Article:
The chancriform syndrome is the clinical picture to be expected if a fungus capable of causing a deep mycosis in normal individuals is acquired by direct cutaneous inoculation into a person not previously infected by that organism but who is capable of developing a high degree of immunologic resistance. Sporotrichosis in its usual form is the prototype of the chancriform stage in fungal diseases, but it also occurs occasionally in coccidioidomycosis, North American blastomycosis, histoplasmosis, and nocardiosis. In some of the remaining deep fungous infections it may also occur at times under special circumstances; in others it may never occur.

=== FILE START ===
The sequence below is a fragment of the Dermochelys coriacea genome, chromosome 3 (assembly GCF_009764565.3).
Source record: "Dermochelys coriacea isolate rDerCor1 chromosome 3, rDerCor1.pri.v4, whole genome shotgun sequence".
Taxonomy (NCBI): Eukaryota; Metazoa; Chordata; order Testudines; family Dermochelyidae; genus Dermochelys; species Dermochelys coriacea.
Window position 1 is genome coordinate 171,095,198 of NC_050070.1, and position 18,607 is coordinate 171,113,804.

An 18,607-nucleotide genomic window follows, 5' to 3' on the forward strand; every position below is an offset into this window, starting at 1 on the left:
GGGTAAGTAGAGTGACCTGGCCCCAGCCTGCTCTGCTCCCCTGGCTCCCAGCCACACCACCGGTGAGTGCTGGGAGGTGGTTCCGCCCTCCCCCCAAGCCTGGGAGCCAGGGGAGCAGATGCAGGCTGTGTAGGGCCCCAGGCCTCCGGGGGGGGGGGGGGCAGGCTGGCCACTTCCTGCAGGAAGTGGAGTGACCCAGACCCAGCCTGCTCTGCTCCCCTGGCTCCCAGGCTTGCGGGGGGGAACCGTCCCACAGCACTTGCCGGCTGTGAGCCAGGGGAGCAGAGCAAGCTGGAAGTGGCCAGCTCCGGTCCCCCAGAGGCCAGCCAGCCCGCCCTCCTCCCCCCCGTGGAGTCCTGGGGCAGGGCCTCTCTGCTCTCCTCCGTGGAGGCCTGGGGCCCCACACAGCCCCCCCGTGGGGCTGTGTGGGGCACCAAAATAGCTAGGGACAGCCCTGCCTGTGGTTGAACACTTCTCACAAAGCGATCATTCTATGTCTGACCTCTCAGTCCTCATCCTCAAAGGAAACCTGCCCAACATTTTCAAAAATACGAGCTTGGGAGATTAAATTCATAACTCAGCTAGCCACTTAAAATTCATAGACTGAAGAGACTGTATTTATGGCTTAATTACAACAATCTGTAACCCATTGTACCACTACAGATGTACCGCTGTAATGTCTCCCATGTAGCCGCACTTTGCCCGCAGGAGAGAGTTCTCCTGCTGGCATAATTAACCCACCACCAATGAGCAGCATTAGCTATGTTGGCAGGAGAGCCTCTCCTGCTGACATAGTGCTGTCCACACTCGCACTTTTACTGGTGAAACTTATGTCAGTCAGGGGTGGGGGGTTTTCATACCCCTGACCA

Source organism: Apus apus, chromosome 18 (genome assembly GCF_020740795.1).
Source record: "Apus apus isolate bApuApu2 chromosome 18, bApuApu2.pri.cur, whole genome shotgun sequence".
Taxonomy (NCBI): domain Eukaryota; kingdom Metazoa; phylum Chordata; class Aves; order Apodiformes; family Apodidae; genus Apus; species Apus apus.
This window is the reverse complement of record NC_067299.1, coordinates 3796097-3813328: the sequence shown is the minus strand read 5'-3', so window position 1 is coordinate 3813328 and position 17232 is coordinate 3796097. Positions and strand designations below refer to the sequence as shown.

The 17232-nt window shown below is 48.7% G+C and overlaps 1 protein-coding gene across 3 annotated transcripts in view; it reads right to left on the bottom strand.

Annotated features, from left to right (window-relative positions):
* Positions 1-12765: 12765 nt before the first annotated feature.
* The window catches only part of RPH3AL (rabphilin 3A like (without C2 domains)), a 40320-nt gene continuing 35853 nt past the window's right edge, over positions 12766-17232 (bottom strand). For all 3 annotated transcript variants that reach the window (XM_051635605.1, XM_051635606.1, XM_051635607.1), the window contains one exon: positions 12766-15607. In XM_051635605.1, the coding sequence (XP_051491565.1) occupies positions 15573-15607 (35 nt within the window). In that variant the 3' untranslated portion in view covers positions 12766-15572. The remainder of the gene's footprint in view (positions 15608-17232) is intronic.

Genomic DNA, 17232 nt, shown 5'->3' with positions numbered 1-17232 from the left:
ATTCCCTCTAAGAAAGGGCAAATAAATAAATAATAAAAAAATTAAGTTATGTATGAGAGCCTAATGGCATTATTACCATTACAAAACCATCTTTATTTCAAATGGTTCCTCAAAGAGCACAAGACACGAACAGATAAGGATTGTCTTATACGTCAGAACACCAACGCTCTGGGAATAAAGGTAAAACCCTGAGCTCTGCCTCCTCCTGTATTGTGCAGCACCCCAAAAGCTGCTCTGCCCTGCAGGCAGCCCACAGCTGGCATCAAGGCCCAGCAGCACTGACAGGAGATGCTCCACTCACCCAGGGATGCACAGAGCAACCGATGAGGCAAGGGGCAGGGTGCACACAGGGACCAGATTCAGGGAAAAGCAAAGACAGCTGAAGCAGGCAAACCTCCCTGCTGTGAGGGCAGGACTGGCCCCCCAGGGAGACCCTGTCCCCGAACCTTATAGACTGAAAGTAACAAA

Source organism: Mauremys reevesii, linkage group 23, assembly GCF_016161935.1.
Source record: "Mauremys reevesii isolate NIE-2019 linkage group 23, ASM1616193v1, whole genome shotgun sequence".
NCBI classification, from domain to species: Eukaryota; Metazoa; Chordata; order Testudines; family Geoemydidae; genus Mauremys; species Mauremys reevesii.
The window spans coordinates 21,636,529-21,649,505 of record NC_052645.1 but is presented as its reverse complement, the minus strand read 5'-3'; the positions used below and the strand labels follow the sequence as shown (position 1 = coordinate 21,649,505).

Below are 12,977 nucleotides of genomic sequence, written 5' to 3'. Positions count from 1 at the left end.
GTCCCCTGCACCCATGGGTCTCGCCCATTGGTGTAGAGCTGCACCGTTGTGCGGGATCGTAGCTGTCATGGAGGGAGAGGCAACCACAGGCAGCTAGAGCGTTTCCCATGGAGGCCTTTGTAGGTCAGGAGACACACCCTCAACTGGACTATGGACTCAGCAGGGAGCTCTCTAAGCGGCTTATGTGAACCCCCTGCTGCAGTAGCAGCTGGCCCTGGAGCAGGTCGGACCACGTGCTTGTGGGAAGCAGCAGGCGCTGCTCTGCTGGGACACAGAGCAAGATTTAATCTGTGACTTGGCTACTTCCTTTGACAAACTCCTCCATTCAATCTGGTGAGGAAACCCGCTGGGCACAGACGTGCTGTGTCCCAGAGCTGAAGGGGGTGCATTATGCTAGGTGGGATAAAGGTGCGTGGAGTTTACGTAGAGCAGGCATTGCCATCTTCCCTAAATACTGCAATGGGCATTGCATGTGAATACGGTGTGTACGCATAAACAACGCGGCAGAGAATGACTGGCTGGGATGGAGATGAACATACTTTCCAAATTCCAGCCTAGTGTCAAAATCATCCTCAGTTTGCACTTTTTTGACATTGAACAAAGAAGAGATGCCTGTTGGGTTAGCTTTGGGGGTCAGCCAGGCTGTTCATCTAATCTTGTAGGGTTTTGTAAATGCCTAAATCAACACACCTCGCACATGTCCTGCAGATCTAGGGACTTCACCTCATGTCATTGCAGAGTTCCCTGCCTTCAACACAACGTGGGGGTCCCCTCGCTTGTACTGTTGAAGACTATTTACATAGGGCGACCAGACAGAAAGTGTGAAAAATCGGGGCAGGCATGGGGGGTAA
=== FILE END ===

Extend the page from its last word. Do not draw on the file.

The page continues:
The chancriform syndrome indicates a degree of immunologic resistance sufficient to result either in complete spontaneous cure, or to furnish enough assistance so that any of several drugs can be successful, but which are ineffective in other more serious stages of the disease in which resistance is low or absent.
J. WALTER WILSON. Cutaneous (Chancriform) Syndrome in Deep Mycoses. Arch Dermatol. 1963;87(1):81–85. doi:10.1001/archderm.1963.01590130087013